... right," replied Lady Vargrave. "When my poor husband lay on his bed of death, just before he summoned his nephew to receive his last blessing, he said to me, 'Providence can counteract all our schemes. If ever it should be for Evelyn's real happiness that my wish for her marriage with Lumley Ferrers should not be fulfilled, to you I must leave the right to decide on what I cannot foresee. ...
— Alice, or The Mysteries, Complete • Edward Bulwer-Lytton

... we were to be seen carrying the rope, suspicion of our intention would be excited, and the rebels would take measures to counteract it," observed Reginald. ...
— The Young Rajah • W.H.G. Kingston

... would dismember it, like Poland, and dispose of her several claims to the highest bidder. Genoa, failing in her attempts to reduce Corsica, made a sale of it to the French, and such trafficks have been common in the old world. We had at that time no ambassador in any part of Europe, to counteract her negotiations, and by that means she had the range of every foreign court uncontradicted on our part. We even knew nothing of the treaty for the Hessians till it was concluded, and the troops ready to embark. Had we been independent before, we had probably prevented her obtaining ...
— The Writings Of Thomas Paine, Complete - With Index to Volumes I - IV • Thomas Paine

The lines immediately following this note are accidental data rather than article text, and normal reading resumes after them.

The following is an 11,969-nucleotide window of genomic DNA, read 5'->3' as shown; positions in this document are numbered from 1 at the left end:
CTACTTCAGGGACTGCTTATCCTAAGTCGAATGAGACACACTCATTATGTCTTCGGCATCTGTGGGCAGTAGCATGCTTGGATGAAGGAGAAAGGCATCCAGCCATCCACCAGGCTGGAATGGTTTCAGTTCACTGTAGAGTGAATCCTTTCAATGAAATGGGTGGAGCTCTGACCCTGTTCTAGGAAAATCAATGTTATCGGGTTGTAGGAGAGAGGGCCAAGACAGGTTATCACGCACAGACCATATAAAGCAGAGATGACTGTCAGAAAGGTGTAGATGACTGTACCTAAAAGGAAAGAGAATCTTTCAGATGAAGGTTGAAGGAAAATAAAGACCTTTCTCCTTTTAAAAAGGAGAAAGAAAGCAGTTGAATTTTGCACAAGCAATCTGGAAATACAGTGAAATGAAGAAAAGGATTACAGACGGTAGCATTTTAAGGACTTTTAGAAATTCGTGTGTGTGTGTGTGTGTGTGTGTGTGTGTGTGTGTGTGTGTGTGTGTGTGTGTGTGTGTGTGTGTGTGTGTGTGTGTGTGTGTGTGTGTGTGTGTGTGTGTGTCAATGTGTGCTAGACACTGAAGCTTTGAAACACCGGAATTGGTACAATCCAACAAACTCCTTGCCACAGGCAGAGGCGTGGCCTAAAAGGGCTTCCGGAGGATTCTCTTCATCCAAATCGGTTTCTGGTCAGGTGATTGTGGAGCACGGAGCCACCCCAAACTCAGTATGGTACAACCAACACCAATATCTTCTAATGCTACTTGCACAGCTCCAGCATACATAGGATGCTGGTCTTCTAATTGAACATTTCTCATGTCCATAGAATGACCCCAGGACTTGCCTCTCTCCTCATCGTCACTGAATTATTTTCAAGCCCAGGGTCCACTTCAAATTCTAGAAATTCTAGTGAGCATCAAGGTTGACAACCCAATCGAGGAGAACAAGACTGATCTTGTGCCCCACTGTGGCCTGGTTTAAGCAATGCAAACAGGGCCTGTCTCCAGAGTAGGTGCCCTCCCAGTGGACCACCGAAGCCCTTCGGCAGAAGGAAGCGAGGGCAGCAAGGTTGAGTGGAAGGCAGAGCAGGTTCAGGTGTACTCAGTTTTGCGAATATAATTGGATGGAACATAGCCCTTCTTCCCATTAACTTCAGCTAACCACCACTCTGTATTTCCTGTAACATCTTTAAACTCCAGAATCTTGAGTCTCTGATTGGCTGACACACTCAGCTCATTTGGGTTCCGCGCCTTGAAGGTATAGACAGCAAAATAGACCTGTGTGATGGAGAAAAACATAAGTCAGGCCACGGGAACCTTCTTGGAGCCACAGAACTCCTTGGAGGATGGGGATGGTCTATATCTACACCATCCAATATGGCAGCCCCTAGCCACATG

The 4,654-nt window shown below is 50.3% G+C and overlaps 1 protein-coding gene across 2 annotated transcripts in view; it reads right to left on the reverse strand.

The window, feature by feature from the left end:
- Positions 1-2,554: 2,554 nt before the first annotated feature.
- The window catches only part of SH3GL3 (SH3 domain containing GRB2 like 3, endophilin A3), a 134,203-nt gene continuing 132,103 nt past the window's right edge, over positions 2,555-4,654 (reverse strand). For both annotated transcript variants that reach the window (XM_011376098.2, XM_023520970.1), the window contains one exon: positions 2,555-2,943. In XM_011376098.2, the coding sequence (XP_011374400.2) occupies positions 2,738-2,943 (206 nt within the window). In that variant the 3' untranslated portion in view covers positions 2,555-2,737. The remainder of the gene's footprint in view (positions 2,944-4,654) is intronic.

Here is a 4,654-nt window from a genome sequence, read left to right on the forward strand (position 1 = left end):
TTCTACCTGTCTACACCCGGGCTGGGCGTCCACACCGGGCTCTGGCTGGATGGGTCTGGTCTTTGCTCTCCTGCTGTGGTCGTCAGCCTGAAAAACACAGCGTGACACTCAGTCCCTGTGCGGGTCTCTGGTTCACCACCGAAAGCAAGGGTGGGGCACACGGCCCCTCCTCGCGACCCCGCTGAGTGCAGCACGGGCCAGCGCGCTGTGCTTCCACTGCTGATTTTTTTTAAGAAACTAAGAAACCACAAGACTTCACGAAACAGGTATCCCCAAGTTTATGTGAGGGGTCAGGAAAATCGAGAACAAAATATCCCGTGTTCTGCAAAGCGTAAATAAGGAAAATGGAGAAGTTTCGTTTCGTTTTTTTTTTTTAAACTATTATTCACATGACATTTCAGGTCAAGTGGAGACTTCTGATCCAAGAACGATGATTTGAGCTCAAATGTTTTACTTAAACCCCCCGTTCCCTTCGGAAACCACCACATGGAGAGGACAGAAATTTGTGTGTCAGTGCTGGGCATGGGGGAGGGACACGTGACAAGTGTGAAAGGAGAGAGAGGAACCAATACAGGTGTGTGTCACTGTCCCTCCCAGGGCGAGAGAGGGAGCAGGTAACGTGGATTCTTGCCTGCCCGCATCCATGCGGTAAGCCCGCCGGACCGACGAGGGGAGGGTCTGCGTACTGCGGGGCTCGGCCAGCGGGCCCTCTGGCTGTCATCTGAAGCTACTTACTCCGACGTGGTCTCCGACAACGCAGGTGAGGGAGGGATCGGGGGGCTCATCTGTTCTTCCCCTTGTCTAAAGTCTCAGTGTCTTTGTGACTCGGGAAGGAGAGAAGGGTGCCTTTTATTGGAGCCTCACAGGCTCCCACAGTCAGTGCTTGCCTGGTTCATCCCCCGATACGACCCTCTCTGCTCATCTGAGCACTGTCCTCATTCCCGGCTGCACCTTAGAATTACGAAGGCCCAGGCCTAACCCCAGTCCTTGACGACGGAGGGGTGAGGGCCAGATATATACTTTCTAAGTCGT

... that many individuals in different sections of the country, have long suspected the integrity of Israel Lewis, but possessing no authentic documentary evidence, they have been prevented from making an effort, to counteract his too successful attempts and those of his agents, in the collection of funds from the public, has induced us to transmit ...
— Twenty-Two Years a Slave, and Forty Years a Freeman • Austin Steward

... pole on each side to which the matting is secured by small pegs; when set, they are put up on end side by side, travelling along the backstay by means of a cane grommet. When blowing fresh it is usual to keep a man standing on the temporary outrigger to counteract by his weight the inclination of the canoe to leeward. From the whole sail being placed in the bow these canoes make much leeway, but when going free may attain a maximum speed of seven or eight knots an hour. Except in smooth water they are very wet, and the bailer (a ...